The April 1 passage of New York City’s Earned Sick Time Act—known widely as the Paid Sick Leave Law—is a major victory for city workers, stemming from legislation I introduced and championed as a member of the City Council.

Because of this law, the city’s 3.4 million private-sector workers now have the fundamental right to a paid day off when they or a family member falls ill. This includes 1.2 million workers who had no access to paid sick time prior to the original law’s passage.

Before this law went into effect, the city’s lack of paid sick leave disproportionately affected low-income workers, minorities, and women. Now, all New Yorkers can rest assured that a sick day won’t cost them wages or their job.

The law covers full- and part-time employees; temporary, per diem, and transitional jobs program employees; undocumented workers; employees who are family members but not owners; and employees who live outside of New York City but work in the city.

How the law works for employees How the law works for employers
  • Employees accrue 1 hour of sick leave for every 30 hours worked, up to a maximum of 40 hours of sick leave per calendar year.
  • Existing employees at the time of the law’s passage on April 1 began accruing sick leave and can begin using accrued sick leave on July 30.
  • New employees begin accruing sick leave on their first day of employment and can begin using accrued sick leave 120 days after their first day of employment.
  • Workers can use the leave time for various purposes: caring for one’s own needs or that of a spouse, domestic partner, child, parent, grandchild, grandparent, sibling, or the child or parent of a spouse or domestic partner.
  • Employers with 5 or more employees who work more than 80 hours per calendar year in New York City must provide paid sick leave.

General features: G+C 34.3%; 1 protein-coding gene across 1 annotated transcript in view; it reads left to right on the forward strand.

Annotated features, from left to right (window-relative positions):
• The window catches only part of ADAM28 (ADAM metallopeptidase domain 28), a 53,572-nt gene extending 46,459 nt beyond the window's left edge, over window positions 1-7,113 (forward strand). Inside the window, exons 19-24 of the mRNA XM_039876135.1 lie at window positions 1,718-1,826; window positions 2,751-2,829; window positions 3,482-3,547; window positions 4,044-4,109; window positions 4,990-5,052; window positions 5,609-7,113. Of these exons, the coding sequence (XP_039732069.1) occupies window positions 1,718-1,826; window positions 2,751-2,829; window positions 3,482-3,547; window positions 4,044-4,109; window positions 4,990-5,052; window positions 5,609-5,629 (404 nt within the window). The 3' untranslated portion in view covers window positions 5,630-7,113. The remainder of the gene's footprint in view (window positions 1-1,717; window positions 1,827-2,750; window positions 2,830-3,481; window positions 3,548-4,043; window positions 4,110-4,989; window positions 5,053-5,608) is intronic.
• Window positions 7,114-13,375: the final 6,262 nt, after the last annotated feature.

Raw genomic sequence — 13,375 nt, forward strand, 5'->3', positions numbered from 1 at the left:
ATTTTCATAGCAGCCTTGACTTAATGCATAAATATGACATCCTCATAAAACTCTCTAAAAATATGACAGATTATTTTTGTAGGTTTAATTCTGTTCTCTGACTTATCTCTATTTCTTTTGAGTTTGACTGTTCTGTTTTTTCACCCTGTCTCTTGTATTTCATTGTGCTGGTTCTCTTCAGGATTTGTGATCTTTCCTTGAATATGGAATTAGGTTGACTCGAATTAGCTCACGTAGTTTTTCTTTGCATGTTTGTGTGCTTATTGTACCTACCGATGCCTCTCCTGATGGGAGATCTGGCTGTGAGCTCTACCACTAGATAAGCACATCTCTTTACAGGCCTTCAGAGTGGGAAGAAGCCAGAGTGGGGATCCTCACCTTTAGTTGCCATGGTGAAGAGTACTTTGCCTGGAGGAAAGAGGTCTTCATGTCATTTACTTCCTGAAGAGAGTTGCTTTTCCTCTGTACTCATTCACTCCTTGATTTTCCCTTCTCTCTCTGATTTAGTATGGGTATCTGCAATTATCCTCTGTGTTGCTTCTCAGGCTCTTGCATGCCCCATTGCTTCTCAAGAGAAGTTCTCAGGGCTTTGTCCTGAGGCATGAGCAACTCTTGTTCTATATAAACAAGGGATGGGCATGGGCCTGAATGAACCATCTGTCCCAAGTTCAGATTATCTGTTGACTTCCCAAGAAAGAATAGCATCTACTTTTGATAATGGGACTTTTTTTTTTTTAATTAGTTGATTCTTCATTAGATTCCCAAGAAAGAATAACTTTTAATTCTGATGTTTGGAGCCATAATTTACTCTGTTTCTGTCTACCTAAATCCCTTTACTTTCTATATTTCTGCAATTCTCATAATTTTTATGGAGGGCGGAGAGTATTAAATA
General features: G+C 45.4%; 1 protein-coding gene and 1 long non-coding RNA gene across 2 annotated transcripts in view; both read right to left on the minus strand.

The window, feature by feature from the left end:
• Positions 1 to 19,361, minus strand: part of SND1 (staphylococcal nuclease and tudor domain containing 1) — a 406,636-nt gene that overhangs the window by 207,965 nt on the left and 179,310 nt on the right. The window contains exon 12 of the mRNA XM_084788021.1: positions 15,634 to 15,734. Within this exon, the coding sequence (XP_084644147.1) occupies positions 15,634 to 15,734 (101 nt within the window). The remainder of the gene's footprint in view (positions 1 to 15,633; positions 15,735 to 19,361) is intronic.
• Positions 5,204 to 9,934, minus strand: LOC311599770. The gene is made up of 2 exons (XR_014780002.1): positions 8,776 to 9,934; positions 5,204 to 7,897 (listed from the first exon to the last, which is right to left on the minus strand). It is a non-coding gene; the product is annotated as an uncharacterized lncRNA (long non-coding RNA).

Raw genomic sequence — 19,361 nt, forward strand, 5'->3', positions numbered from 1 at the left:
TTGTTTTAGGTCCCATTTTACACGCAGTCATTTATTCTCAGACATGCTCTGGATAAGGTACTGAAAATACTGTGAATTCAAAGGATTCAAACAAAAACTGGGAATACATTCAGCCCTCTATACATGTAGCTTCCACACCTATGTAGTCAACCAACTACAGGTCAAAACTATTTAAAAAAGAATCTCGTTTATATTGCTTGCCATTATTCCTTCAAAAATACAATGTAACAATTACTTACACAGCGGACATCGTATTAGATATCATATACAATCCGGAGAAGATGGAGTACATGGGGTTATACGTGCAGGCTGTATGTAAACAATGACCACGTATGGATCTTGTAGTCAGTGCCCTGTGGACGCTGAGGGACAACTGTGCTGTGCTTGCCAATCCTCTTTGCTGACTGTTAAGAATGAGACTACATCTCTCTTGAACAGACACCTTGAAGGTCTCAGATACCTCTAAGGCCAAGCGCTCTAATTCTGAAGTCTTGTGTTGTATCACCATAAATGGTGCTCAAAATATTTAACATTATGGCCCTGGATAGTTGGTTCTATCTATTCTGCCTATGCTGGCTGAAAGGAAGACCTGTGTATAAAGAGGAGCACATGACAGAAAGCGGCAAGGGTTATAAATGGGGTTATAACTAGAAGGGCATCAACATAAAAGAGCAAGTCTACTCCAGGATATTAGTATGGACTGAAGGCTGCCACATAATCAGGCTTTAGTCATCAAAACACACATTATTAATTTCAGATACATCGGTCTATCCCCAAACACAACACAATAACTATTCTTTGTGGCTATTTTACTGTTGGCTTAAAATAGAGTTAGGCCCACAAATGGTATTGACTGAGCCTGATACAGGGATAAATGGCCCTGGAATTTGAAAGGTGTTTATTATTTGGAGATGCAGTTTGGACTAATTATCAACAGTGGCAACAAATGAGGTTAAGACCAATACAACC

• Employers with 1 to 4 employees who work more than 80 hours per calendar year in New York City must provide unpaid sick leave.
  • Employers with 1 or more domestic workers who have worked for the employer for at least a year and who work more than 80 hours a calendar year must provide 2 days of paid sick leave.

Paid sick leave has many benefits beyond supporting workers financially:

It improves health outcomes. Workers without paid sick days are 1.5 times more likely than those with paid sick days to report going to work with a contagious illness. In workplaces with paid sick days, the spread of flu is reduced nearly 6%.

It reduces healthcare costs. If all workers had paid sick days, an estimated 1.3 million emergency room visits could be prevented each year, saving $1.1 billion in healthcare costs annually.

It reduces turnover. Employers benefit by reducing the costs associated with replacing workers.

It boosts the economy. Research has shown that 7 paid sick days per year per worker would net a savings of $160 billion annually.

It takes many hands to pass legislation like this. The New York Paid Leave Coalition partners have been with us from the start to ensure the law’s success. Organizations such as A Better Balance,Make the Road, and A Center for Popular Democracy were also esential allies, fielding calls from employers and workers seeking information about the law.

The Department of Consumer Affairs (DCA) has done a terrific job at providing employers and workers with necessary information for compliance, reaching out to business and commerce groups to train employers in multiple languages, answer their questions, and hear their concerns.

The task at hand is to get out the message that eligible workers can use sick time accrued from this law starting on July 30.